Chronic fatigue syndrome (CFS) is an inhibiting condition characterized by extreme physical and mental exhaustion that cannot be cured by rest or sleep. CFS frequently goes undetected because its symptoms are often mistakenly associated with other disorders. As many as 20% of the estimated one in four Americans suffering with CFS remain undiagnosed. This lack of diagnosis generally makes managing symptoms much more difficult. Keep reading to learn more about CFS, its most common symptoms, and how to diagnose it.
What Is CFS?
Chronic fatigue syndrome is a lifelong condition that recurs in cycles of illness and wellness. During periods of illness, the patient is hindered by joint and muscle pain, exhaustion, and an inability to concentrate. In extreme cases, this can be debilitating and bed-binding, making a consistent work and social life nearly impossible. Periods of wellness can last for months, in which the patient is able to go to work, socialize, and exercise normally. Overexertion during these phases can commonly trigger or contribute to a relapse.
Very little is understood about what causes CFS, though studies are ongoing. Women are more prone to the condition than men, especially those between the ages of 40 and 60, which has contributed to the idea that hormonal changes during menopause could be a factor. There are also theories that the condition could be hereditary or a side effect of viral infections, such as human immunodeficiency virus (HIV), glandular fever, or rubella.
Common Symptoms of CFS
Diagnosing CFS is difficult because the symptoms are commonly associated with many other ailments.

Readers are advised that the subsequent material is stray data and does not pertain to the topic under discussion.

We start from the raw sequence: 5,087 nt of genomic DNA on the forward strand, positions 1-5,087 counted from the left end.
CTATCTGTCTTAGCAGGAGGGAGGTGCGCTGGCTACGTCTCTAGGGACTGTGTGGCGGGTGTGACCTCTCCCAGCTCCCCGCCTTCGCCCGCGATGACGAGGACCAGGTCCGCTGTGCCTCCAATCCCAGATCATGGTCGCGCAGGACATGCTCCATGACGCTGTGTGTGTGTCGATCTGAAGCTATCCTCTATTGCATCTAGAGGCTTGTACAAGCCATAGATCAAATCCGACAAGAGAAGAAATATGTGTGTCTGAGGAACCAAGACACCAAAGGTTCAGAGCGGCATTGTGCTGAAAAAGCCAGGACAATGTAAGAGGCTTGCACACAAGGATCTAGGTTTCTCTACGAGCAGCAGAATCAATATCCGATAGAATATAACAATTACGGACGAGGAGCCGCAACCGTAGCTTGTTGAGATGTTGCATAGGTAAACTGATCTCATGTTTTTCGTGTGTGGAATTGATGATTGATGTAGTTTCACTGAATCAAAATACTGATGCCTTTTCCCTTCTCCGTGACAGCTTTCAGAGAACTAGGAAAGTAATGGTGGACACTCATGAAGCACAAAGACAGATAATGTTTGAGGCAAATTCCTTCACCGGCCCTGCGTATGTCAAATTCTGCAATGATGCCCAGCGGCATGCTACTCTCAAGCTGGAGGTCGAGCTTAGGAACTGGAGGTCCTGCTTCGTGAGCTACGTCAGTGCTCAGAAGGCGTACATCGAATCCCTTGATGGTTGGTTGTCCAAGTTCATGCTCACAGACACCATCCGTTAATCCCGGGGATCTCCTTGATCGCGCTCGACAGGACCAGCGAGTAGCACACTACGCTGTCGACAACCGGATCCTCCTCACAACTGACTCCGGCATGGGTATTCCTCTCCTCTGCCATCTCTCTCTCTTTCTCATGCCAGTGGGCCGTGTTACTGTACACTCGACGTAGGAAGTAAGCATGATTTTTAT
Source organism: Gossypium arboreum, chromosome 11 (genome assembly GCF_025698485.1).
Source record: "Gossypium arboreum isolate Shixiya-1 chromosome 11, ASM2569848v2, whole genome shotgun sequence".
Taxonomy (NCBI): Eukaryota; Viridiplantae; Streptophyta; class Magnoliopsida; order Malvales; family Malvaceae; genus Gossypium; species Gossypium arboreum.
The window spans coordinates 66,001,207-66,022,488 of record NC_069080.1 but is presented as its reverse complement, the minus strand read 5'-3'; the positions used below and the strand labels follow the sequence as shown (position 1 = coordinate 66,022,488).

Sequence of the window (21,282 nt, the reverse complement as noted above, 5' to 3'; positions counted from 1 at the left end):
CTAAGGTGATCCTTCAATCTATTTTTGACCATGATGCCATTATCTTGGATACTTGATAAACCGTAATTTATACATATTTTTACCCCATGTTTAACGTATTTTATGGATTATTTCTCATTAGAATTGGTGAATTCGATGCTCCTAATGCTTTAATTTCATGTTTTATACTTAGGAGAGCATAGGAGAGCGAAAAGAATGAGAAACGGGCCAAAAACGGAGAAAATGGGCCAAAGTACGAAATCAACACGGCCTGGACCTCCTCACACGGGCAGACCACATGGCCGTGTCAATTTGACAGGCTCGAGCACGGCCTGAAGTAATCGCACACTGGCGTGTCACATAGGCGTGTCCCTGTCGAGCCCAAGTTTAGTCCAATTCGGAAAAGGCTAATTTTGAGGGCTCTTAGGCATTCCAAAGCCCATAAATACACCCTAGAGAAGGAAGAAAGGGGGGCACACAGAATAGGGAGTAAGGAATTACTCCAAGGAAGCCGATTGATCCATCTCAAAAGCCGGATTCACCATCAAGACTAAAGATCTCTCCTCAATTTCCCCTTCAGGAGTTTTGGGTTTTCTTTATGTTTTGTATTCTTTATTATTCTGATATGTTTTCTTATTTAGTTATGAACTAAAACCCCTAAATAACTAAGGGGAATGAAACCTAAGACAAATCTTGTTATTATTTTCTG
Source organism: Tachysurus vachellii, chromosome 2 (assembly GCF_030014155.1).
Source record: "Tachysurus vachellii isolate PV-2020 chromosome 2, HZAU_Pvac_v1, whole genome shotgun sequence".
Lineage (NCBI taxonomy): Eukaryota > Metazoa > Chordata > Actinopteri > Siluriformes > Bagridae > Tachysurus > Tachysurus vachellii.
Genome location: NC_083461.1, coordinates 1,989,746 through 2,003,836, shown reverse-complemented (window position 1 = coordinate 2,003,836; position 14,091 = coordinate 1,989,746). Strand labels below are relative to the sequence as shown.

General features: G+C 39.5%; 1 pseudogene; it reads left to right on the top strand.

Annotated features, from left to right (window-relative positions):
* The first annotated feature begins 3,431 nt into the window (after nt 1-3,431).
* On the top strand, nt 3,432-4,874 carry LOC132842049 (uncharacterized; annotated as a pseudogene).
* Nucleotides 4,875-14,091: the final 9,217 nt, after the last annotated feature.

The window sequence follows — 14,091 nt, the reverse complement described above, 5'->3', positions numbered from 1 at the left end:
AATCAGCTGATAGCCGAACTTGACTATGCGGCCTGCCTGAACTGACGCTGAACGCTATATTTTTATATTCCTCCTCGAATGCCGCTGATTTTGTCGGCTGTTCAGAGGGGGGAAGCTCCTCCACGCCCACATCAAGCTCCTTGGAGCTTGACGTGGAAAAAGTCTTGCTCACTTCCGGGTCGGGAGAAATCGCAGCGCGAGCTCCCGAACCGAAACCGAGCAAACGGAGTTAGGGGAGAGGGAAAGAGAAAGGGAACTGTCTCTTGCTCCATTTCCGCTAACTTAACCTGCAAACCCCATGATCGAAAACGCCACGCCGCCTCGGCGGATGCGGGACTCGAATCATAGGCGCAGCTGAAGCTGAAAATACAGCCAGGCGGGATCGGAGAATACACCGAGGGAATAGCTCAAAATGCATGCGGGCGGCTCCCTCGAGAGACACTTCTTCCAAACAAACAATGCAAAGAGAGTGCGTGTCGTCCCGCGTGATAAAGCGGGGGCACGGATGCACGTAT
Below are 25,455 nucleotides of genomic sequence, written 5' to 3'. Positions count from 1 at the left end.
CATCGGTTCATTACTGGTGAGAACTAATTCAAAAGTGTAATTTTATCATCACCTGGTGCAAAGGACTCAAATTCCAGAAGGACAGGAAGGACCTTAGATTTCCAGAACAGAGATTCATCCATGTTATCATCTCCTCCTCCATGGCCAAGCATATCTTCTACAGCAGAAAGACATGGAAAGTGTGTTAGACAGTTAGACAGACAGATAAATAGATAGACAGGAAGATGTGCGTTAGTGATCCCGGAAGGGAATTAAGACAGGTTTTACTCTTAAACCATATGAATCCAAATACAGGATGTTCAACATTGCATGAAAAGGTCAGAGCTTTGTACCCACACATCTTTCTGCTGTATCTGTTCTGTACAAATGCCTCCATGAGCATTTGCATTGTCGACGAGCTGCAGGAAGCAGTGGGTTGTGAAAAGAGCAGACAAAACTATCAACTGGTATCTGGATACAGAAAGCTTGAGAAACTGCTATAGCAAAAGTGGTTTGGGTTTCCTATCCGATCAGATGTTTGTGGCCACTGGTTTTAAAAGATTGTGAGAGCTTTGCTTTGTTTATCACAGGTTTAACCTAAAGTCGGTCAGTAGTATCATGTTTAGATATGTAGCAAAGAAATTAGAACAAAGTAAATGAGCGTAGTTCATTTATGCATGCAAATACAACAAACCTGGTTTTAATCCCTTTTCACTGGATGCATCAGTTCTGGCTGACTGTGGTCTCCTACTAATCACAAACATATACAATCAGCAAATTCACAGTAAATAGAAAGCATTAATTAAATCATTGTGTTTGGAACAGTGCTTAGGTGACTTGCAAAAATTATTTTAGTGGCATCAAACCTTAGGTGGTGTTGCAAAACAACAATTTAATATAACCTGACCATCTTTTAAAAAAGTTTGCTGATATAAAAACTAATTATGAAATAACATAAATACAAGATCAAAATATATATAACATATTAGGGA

The primary symptoms of CFS are as follows:
- Frequent or recurring sore throat
- Tender cervical or auxiliary lymph nodes
- Joint pain without redness or swelling
- Muscle pain
- Significant impairment of short-term memory and concentration ability
- Consistently non-restorative sleep
- General feeling of illness that last 24 hours or more
If a patient can identify with four or more of these symptoms, has experienced more than six months of fatigue, and no other cause of the symptoms can be found through physical exams and a medical history, then a CFS diagnosis is likely.
Dealing with CFS
Given the lack of understanding about the causes of CFS, there no known cure for the condition. CFS is often lifelong, and treatment methods are aimed at managing the symptoms on a case-by-case basis, depending on individual experience. This usually involves a combination of medication for pain relief and work with medical specialists, physical therapists, and counselors.
The side effects of an unpredictably and potentially debilitating condition are emotional as well as physical. The support of loved ones, a counselor, or a spiritual guide can be helpful when dealing with this. Many CFS patients also take comfort from fellow patients by attending support groups, following blogs on the internet, and using social media to find others and communicate with them. Identifying with people who understand CFS and its symptoms firsthand can help to remind each patient that they are not alone.
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- Centers for Disease Control and Prevention. (2015). Chronic fatigue syndrome (CFS). Retrieved February 17, 2016, from http://www.cdc.gov/cfs/
- National Health Service UK. (2015). Chronic fatigue syndrome. Retrieved February 17, 2016, from http://www.nhs.uk/conditions/Chronic-fatigue-syndrome/Pages/Introduction.aspx
- National Institutes of Health. (2014). Chronic Fatigue Syndrome. Retrieved February 17, 2016, from http://www.nlm.nih.gov/medlineplus/chronicfatiguesyndrome.html
- Office on Women's Health. (2014). Chronic fatigue syndrome fact sheet. Retrieved February 17, 2016, from http://womenshealth.gov/publications/our-publications/fact-sheet/chronic-fatigue-syndrome.html